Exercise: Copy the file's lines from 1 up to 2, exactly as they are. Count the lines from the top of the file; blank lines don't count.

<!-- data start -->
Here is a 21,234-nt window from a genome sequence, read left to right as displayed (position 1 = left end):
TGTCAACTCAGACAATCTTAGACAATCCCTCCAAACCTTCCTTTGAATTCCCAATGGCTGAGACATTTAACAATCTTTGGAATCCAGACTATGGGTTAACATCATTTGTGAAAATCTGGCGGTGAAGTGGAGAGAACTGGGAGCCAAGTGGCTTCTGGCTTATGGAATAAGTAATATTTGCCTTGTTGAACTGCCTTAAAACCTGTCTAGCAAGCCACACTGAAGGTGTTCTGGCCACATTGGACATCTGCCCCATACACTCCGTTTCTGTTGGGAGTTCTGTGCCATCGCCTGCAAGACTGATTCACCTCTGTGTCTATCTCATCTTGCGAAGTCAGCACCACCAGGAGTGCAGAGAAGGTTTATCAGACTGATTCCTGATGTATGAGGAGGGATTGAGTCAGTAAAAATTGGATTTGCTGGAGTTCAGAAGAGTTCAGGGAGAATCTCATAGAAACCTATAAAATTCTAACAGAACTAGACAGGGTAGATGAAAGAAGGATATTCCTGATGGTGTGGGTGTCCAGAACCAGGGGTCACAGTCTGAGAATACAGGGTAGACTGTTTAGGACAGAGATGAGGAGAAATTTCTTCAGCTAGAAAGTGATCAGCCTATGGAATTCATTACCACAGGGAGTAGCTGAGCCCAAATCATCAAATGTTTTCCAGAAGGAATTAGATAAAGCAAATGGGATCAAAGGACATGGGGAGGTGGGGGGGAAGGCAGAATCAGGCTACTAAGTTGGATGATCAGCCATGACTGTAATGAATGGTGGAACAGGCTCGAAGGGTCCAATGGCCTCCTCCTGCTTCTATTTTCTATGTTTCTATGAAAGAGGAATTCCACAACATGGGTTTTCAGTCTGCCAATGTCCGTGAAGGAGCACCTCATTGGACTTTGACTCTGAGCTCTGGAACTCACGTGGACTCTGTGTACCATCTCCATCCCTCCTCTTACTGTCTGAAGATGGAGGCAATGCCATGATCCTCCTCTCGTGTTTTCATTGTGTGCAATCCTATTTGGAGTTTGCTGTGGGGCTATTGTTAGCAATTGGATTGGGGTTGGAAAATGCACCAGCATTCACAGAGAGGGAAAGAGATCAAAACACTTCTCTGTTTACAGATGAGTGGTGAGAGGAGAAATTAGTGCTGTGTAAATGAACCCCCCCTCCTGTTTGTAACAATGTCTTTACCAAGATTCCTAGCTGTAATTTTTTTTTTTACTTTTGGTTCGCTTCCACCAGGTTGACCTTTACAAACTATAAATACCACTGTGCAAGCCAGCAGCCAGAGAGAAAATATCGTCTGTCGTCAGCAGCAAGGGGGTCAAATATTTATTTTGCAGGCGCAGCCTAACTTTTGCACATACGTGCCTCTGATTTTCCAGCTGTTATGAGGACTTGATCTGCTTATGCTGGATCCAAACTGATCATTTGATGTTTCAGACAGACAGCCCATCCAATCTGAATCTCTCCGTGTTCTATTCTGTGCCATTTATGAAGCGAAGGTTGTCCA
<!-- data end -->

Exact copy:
Here is a 21,234-nt window from a genome sequence, read left to right as displayed (position 1 = left end):
TGTCAACTCAGACAATCTTAGACAATCCCTCCAAACCTTCCTTTGAATTCCCAATGGCTGAGACATTTAACAATCTTTGGAATCCAGACTATGGGTTAACATCATTTGTGAAAATCTGGCGGTGAAGTGGAGAGAACTGGGAGCCAAGTGGCTTCTGGCTTATGGAATAAGTAATATTTGCCTTGTTGAACTGCCTTAAAACCTGTCTAGCAAGCCACACTGAAGGTGTTCTGGCCACATTGGACATCTGCCCCATACACTCCGTTTCTGTTGGGAGTTCTGTGCCATCGCCTGCAAGACTGATTCACCTCTGTGTCTATCTCATCTTGCGAAGTCAGCACCACCAGGAGTGCAGAGAAGGTTTATCAGACTGATTCCTGATGTATGAGGAGGGATTGAGTCAGTAAAAATTGGATTTGCTGGAGTTCAGAAGAGTTCAGGGAGAATCTCATAGAAACCTATAAAATTCTAACAGAACTAGACAGGGTAGATGAAAGAAGGATATTCCTGATGGTGTGGGTGTCCAGAACCAGGGGTCACAGTCTGAGAATACAGGGTAGACTGTTTAGGACAGAGATGAGGAGAAATTTCTTCAGCTAGAAAGTGATCAGCCTATGGAATTCATTACCACAGGGAGTAGCTGAGCCCAAATCATCAAATGTTTTCCAGAAGGAATTAGATAAAGCAAATGGGATCAAAGGACATGGGGAGGTGGGGGGGAAGGCAGAATCAGGCTACTAAGTTGGATGATCAGCCATGACTGTAATGAATGGTGGAACAGGCTCGAAGGGTCCAATGGCCTCCTCCTGCTTCTATTTTCTATGTTTCTATGAAAGAGGAATTCCACAACATGGGTTTTCAGTCTGCCAATGTCCGTGAAGGAGCACCTCATTGGACTTTGACTCTGAGCTCTGGAACTCACGTGGACTCTGTGTACCATCTCCATCCCTCCTCTTACTGTCTGAAGATGGAGGCAATGCCATGATCCTCCTCTCGTGTTTTCATTGTGTGCAATCCTATTTGGAGTTTGCTGTGGGGCTATTGTTAGCAATTGGATTGGGGTTGGAAAATGCACCAGCATTCACAGAGAGGGAAAGAGATCAAAACACTTCTCTGTTTACAGATGAGTGGTGAGAGGAGAAATTAGTGCTGTGTAAATGAACCCCCCCTCCTGTTTGTAACAATGTCTTTACCAAGATTCCTAGCTGTAATTTTTTTTTTTACTTTTGGTTCGCTTCCACCAGGTTGACCTTTACAAACTATAAATACCACTGTGCAAGCCAGCAGCCAGAGAGAAAATATCGTCTGTCGTCAGCAGCAAGGGGGTCAAATATTTATTTTGCAGGCGCAGCCTAACTTTTGCACATACGTGCCTCTGATTTTCCAGCTGTTATGAGGACTTGATCTGCTTATGCTGGATCCAAACTGATCATTTGATGTTTCAGACAGACAGCCCATCCAATCTGAATCTCTCCGTGTTCTATTCTGTGCCATTTATGAAGCGAAGGTTGTCCA